A few weeks back, I wrote about an upcoming Argus project on rural law enforcement. That post came after a ridealong with Hanson County Sheriff Randy Bartlett.
Bartlett is a veteran lawman who moved to Alexandria and took a job with the Sheriff’s Office after a full career that started with the Los Angeles Police Department and ended after a long stint in a Twin Cities suburb.
On Monday, I rode along with the youngest Sheriff in the state.
Douglas County’s Jon Coler is 26 years old.
Coler applied for and was appointed to the county’s top law enforcement job just two years into his career, which started with the Chamberlain Police Department.
The U.S.D. grad is a native of Armour, which is the county seat. He told me that he’s always wanted to be a cop, even as a little kid. He also says he’d hoped to return to Armour eventually, but freely admits that “it maybe happened a little quicker than I was planning.”
Coler also admits that he’s had a “steep learning curve” coming in as Sheriff. The Sheriff isn’t just responsible for law enforcement. The Sheriff has to manage a staff, serve civil papers and do community outreach (he helped a handful of Delmont residents set up a neighborhood watch in February).
There are more specific challenges in Douglas County, as well. For one, the Sheriff’s Office is the only agency around. Corsica no longer has a police department. Delmont’s part-time department dissolved a few years ago. Armour Police Chief Neal Moad took a job as an investigator in neighboring Charles Mix County this year and later resigned his Armour position. Instead of replacing Moad, Armour voted to contract with the Sheriff’s Office.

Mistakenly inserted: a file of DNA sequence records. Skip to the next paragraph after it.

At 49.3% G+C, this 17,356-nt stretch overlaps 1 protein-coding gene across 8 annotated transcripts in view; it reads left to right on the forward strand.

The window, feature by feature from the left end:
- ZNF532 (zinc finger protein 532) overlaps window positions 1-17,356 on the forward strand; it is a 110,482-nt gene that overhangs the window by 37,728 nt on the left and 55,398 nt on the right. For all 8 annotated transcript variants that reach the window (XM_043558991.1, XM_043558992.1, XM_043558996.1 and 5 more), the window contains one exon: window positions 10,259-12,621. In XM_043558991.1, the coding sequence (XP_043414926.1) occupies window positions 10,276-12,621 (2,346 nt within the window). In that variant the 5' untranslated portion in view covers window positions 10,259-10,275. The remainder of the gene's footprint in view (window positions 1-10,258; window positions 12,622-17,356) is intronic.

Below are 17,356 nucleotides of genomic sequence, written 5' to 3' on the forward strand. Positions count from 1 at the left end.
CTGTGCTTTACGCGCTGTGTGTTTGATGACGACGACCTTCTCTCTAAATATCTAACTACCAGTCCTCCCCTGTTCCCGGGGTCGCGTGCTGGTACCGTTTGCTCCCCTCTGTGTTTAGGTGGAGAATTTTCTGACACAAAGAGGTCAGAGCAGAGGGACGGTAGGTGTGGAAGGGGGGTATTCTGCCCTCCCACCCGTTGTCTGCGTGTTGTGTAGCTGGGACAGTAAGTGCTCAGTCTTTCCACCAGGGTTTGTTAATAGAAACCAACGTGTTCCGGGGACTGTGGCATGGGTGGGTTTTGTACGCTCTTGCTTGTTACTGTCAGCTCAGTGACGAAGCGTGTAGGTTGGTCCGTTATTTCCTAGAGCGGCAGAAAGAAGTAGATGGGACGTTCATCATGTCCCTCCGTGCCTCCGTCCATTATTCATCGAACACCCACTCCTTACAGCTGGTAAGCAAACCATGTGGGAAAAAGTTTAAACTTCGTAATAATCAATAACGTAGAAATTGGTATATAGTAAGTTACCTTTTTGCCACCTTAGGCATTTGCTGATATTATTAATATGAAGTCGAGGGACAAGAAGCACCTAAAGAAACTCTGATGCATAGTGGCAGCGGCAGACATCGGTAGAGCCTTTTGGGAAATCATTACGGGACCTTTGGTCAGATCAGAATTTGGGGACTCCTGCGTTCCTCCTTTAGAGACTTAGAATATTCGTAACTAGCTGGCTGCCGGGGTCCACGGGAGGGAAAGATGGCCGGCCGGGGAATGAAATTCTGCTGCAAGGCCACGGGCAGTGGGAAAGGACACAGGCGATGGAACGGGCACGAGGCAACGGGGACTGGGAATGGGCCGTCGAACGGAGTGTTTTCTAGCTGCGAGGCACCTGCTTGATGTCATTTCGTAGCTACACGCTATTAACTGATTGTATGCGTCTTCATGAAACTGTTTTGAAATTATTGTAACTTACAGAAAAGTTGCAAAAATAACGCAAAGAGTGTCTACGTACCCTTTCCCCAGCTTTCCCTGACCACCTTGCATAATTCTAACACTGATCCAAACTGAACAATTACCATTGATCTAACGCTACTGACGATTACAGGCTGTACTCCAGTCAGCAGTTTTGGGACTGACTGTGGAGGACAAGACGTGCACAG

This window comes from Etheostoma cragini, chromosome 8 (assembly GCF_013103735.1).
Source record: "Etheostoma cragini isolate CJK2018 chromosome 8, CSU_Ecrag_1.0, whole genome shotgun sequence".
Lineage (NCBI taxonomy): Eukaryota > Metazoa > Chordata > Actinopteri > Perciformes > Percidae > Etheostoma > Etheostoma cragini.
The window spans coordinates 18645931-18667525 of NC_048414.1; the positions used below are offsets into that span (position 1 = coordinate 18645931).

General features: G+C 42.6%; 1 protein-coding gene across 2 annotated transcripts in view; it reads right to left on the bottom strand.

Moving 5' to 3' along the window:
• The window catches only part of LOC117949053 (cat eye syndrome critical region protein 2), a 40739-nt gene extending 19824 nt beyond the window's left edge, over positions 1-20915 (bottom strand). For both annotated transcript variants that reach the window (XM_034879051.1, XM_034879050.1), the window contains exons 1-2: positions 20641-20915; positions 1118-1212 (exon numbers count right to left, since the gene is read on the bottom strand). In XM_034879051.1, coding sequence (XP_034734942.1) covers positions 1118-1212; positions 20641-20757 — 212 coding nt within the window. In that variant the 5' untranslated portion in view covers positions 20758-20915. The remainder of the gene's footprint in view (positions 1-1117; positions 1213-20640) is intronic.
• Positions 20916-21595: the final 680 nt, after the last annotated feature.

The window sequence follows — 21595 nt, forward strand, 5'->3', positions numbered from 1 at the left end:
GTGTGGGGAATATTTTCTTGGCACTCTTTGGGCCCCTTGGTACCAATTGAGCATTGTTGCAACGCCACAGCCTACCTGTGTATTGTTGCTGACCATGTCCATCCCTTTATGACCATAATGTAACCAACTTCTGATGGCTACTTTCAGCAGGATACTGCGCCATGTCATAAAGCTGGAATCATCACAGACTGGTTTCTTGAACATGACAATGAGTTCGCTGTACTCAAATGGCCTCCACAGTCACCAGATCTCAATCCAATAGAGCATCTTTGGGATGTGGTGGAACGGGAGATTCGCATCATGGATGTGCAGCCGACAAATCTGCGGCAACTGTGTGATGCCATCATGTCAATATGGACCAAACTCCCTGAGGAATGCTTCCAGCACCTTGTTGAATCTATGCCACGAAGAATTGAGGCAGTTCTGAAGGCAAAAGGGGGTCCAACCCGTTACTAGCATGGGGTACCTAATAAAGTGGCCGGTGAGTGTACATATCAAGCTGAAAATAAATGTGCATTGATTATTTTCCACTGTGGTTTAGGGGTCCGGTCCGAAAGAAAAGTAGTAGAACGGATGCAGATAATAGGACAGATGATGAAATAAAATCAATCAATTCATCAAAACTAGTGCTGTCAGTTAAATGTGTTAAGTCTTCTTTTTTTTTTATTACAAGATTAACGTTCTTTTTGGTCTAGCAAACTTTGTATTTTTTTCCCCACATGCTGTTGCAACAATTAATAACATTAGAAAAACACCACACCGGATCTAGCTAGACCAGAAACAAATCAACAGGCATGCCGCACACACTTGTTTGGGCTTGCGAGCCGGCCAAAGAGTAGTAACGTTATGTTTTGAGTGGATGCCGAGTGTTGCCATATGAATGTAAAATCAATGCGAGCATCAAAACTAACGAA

That means if Coler is on duty and dealing with an issue in New Holland, he’s the one who’ll respond to a call in Delmont. That’s a 45 minute drive at regular speeds.
Then there’s the trust issue. There’s been plenty of turnover in Douglas County in recent years, and not just for the typical “long hours and low pay” reasons.
Coler replaced a Sheriff named Troy Strid, who gave up his law enforcement certification after he was indicted on embezzlement charges for selling surplus county property. He was acquitted in 2011.
Delmont’s former officer, Rob Hotchkiss, gave up his certification the following year. Hotchkiss, who had also been a Douglas County deputy, pleaded guilty to grand theft by deception for submitting fraudulent insurance forms in 2008.
So not only did Coler show up with a lot to learn, he showed up with a lot to prove. He knew that, too. About a year and a half ago, Coler told the Mitchell Daily Republic that he’s committed to rebuilding trust with the county’s 3,000 residents.
It’s going to take a while to get the public’s respect back,” he said. “I hope to get our image built back up and let people know we’re out doing whatever we can to enforce the law.”
Residents in Corsica, Armour and Delmont gave Coler high marks so far, even as they acknowledged the learning curve issue. He’s a quiet guy, which they seem to like, and that came up more than once.
Larry Wold, the owner of an Armour taxidermy shop, said he’s been impressed with the way Coler carries himself and says he has confidence the Sheriff will live up to the county’s expectations. Teacher Renee VanDerWerff was happy to see the Sheriff taking an interest in the community by coaching a youth basketball team. Delmont bar owner Jean Cantrell said she’d like to see Coler stop in and strike up conversations with her patrons more often (that way they wouldn’t be scared when he does show up), but that was only after saying this:
“He’s very quiet,” she said. “You know he’s got the authority, but he doesn’t abuse it.”
So far, so good, right?
In this video, Mr. Coler explains why it helps and hurts to be a hometown officer.